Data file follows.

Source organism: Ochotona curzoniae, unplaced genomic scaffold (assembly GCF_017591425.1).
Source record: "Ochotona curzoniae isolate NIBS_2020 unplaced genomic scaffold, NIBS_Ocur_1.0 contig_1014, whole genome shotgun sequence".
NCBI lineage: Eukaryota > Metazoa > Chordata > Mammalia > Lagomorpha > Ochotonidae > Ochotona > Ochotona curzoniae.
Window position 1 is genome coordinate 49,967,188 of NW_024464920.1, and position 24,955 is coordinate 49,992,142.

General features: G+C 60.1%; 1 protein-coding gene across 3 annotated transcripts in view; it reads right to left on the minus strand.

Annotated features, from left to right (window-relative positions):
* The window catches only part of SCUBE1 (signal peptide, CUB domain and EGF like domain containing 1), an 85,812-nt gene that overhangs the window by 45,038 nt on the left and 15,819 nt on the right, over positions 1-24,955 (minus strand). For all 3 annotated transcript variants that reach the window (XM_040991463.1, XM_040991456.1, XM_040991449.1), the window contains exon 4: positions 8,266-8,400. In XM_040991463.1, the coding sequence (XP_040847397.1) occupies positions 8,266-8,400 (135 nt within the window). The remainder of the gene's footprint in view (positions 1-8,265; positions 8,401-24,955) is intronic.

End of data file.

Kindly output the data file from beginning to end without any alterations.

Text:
Source organism: Ochotona curzoniae, unplaced genomic scaffold (assembly GCF_017591425.1).
Source record: "Ochotona curzoniae isolate NIBS_2020 unplaced genomic scaffold, NIBS_Ocur_1.0 contig_1014, whole genome shotgun sequence".
NCBI lineage: Eukaryota > Metazoa > Chordata > Mammalia > Lagomorpha > Ochotonidae > Ochotona > Ochotona curzoniae.
Window position 1 is genome coordinate 49,967,188 of NW_024464920.1, and position 24,955 is coordinate 49,992,142.

General features: G+C 60.1%; 1 protein-coding gene across 3 annotated transcripts in view; it reads right to left on the minus strand.

Annotated features, from left to right (window-relative positions):
* The window catches only part of SCUBE1 (signal peptide, CUB domain and EGF like domain containing 1), an 85,812-nt gene that overhangs the window by 45,038 nt on the left and 15,819 nt on the right, over positions 1-24,955 (minus strand). For all 3 annotated transcript variants that reach the window (XM_040991463.1, XM_040991456.1, XM_040991449.1), the window contains exon 4: positions 8,266-8,400. In XM_040991463.1, the coding sequence (XP_040847397.1) occupies positions 8,266-8,400 (135 nt within the window). The remainder of the gene's footprint in view (positions 1-8,265; positions 8,401-24,955) is intronic.